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Nero for zero drugs

ESTACADA NEWS PHOTO: ISABEL GAUTSCHI - Sgt. Brad ONeil and partner Nero, a 10-year-old Belgian Malinois, patrol Estacada High School looking for illegal substances on Monday, April 13.Wherever Sgt. Brad O’Neil of the Clackamas County Sheriff’s Office points, Nero bounds with a big, doggy grin.

The 10-year-old Belgian Malinois is having “fun time,” said Officer Jeff Argubright of the Sandy Police Department as he leads the pair through the halls of Estacada High School.

“They’re more than willing to help us wherever we need one since we don’t have our own,” said Argubright, one of the Sandy officers assigned to Estacada.

O’Neil and Nero perform the search during a Level 1 lock-down drill at Estacada High School on Monday, April 13.

The dog bounds happily from locker to locker and sticks his nose into stray purses and backpacks after a classroom is vacated, sans belongings as part of the drill.

O’Neil said Nero is trained to detect marijuana, heroin, meth and cocaine.

Should he catch a whiff of the substances, the dog would try to get as close as possible to the odor and “sit and stare at it,” O’Neil explains.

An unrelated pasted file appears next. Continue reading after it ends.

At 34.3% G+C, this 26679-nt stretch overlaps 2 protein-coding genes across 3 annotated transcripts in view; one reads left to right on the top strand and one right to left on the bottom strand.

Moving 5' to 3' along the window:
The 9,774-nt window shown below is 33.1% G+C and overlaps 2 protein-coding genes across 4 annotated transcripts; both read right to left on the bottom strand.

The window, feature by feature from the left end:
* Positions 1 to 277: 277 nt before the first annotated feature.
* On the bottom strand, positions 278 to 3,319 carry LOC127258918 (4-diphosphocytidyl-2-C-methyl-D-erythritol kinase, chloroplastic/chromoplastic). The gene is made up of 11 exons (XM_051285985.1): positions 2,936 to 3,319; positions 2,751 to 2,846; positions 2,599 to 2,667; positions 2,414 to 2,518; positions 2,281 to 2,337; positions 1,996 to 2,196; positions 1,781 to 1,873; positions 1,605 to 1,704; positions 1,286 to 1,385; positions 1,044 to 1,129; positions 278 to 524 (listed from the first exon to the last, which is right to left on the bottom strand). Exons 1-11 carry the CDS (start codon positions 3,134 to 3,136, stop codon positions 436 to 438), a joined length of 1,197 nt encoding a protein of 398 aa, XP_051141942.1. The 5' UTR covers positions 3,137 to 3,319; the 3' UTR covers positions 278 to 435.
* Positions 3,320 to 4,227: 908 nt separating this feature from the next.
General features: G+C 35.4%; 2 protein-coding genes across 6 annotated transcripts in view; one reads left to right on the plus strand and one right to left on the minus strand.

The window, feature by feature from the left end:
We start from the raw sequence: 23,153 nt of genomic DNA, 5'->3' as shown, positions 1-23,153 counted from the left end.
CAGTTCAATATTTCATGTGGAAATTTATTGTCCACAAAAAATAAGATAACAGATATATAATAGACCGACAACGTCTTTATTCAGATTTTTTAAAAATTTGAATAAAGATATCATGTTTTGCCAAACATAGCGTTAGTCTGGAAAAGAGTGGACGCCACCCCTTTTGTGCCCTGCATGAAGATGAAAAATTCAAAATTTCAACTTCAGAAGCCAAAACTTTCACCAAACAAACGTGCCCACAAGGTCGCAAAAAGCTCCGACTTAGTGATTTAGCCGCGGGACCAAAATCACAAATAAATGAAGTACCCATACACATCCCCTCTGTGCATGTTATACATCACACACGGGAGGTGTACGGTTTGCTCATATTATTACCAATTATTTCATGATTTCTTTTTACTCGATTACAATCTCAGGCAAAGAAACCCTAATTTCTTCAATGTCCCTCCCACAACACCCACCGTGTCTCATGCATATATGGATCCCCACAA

Jim Carey, Estacada High School intervention counselor, said the school didn’t want the kids to know the police dog was coming, but once there, wanted the student body to know of the patrol.

“We think he’s a deterrent,” Carey said of Nero.

“Estacada, like all schools, will occasionally have someone that thinks they can get away with that,” Carey said in reference to students bringing illicit substances to school.

“We don’t have a lot of that action from our kids,” he said.

Officials hope that when students catch wind of a drug-sniffing dog having patrolled the campus, they will be even less inclined to bring controlled substances onto school property.

“The biggest thing is kids knowing there’s a dog going through the school,” said O’Neil. “The prevention part of it.”

O’Neil has been working with Nero for most of the dog’s life.

Nero goes home with O’Neil at the end of the day, where he enjoys being an outdoor dog and playing with toys.

“When he’s at home, off duty, that’s his time to just be a dog,” O’Neil said.

O’Neil added that the two check school campuses upon request from school administrators.

He estimates they perform less than one school search a month.

Nero is one of Clackamas County Sheriff’s Office six drug-sniffing dogs.

Nero, along with the late Clackamas County Sheriff’s Office police dog, Mik, is the star of a series of public safety themed children’s coloring books produced by the Clackamas County Sheriff’s Office.


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